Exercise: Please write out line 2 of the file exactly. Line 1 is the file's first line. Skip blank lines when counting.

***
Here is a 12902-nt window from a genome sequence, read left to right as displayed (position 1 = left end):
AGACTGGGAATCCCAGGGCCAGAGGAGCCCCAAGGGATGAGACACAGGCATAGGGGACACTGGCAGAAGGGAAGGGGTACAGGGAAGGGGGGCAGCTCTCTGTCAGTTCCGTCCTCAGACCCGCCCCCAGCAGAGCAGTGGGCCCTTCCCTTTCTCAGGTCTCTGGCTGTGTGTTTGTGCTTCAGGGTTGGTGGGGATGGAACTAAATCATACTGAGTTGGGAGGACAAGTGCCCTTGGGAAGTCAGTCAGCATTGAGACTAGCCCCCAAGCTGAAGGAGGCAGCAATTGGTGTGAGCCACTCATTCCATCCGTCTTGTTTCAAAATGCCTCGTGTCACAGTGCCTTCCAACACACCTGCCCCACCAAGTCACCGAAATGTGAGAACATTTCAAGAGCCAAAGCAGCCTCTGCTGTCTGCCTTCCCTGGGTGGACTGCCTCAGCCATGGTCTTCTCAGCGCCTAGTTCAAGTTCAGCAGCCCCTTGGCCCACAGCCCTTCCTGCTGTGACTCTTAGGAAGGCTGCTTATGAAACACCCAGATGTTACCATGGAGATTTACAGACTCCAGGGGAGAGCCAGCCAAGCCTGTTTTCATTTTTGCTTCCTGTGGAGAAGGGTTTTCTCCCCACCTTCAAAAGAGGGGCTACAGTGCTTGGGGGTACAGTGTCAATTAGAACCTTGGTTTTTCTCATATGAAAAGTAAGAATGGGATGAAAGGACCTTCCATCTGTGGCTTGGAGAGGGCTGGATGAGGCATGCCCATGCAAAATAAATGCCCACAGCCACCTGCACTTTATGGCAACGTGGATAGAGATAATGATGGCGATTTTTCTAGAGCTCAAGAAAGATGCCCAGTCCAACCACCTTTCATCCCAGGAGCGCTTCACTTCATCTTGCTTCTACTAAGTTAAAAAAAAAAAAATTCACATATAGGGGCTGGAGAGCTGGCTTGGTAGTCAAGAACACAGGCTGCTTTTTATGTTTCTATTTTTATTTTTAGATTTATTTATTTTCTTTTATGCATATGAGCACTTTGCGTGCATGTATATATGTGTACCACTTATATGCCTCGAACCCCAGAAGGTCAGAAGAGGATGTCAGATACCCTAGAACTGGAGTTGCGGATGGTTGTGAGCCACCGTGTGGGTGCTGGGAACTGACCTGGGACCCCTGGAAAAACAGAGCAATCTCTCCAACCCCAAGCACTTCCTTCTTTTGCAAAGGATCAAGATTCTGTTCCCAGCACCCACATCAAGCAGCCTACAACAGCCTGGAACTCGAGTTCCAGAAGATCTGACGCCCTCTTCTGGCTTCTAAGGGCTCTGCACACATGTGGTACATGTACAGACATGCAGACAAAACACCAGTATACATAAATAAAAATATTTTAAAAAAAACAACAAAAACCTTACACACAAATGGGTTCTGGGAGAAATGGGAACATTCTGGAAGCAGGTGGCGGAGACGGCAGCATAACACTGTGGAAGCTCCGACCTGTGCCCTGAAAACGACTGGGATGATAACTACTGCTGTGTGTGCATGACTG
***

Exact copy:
AGACTGGGAATCCCAGGGCCAGAGGAGCCCCAAGGGATGAGACACAGGCATAGGGGACACTGGCAGAAGGGAAGGGGTACAGGGAAGGGGGGCAGCTCTCTGTCAGTTCCGTCCTCAGACCCGCCCCCAGCAGAGCAGTGGGCCCTTCCCTTTCTCAGGTCTCTGGCTGTGTGTTTGTGCTTCAGGGTTGGTGGGGATGGAACTAAATCATACTGAGTTGGGAGGACAAGTGCCCTTGGGAAGTCAGTCAGCATTGAGACTAGCCCCCAAGCTGAAGGAGGCAGCAATTGGTGTGAGCCACTCATTCCATCCGTCTTGTTTCAAAATGCCTCGTGTCACAGTGCCTTCCAACACACCTGCCCCACCAAGTCACCGAAATGTGAGAACATTTCAAGAGCCAAAGCAGCCTCTGCTGTCTGCCTTCCCTGGGTGGACTGCCTCAGCCATGGTCTTCTCAGCGCCTAGTTCAAGTTCAGCAGCCCCTTGGCCCACAGCCCTTCCTGCTGTGACTCTTAGGAAGGCTGCTTATGAAACACCCAGATGTTACCATGGAGATTTACAGACTCCAGGGGAGAGCCAGCCAAGCCTGTTTTCATTTTTGCTTCCTGTGGAGAAGGGTTTTCTCCCCACCTTCAAAAGAGGGGCTACAGTGCTTGGGGGTACAGTGTCAATTAGAACCTTGGTTTTTCTCATATGAAAAGTAAGAATGGGATGAAAGGACCTTCCATCTGTGGCTTGGAGAGGGCTGGATGAGGCATGCCCATGCAAAATAAATGCCCACAGCCACCTGCACTTTATGGCAACGTGGATAGAGATAATGATGGCGATTTTTCTAGAGCTCAAGAAAGATGCCCAGTCCAACCACCTTTCATCCCAGGAGCGCTTCACTTCATCTTGCTTCTACTAAGTTAAAAAAAAAAAAATTCACATATAGGGGCTGGAGAGCTGGCTTGGTAGTCAAGAACACAGGCTGCTTTTTATGTTTCTATTTTTATTTTTAGATTTATTTATTTTCTTTTATGCATATGAGCACTTTGCGTGCATGTATATATGTGTACCACTTATATGCCTCGAACCCCAGAAGGTCAGAAGAGGATGTCAGATACCCTAGAACTGGAGTTGCGGATGGTTGTGAGCCACCGTGTGGGTGCTGGGAACTGACCTGGGACCCCTGGAAAAACAGAGCAATCTCTCCAACCCCAAGCACTTCCTTCTTTTGCAAAGGATCAAGATTCTGTTCCCAGCACCCACATCAAGCAGCCTACAACAGCCTGGAACTCGAGTTCCAGAAGATCTGACGCCCTCTTCTGGCTTCTAAGGGCTCTGCACACATGTGGTACATGTACAGACATGCAGACAAAACACCAGTATACATAAATAAAAATATTTTAAAAAAAACAACAAAAACCTTACACACAAATGGGTTCTGGGAGAAATGGGAACATTCTGGAAGCAGGTGGCGGAGACGGCAGCATAACACTGTGGAAGCTCCGACCTGTGCCCTGAAAACGACTGGGATGATAACTACTGCTGTGTGTGCATGACTG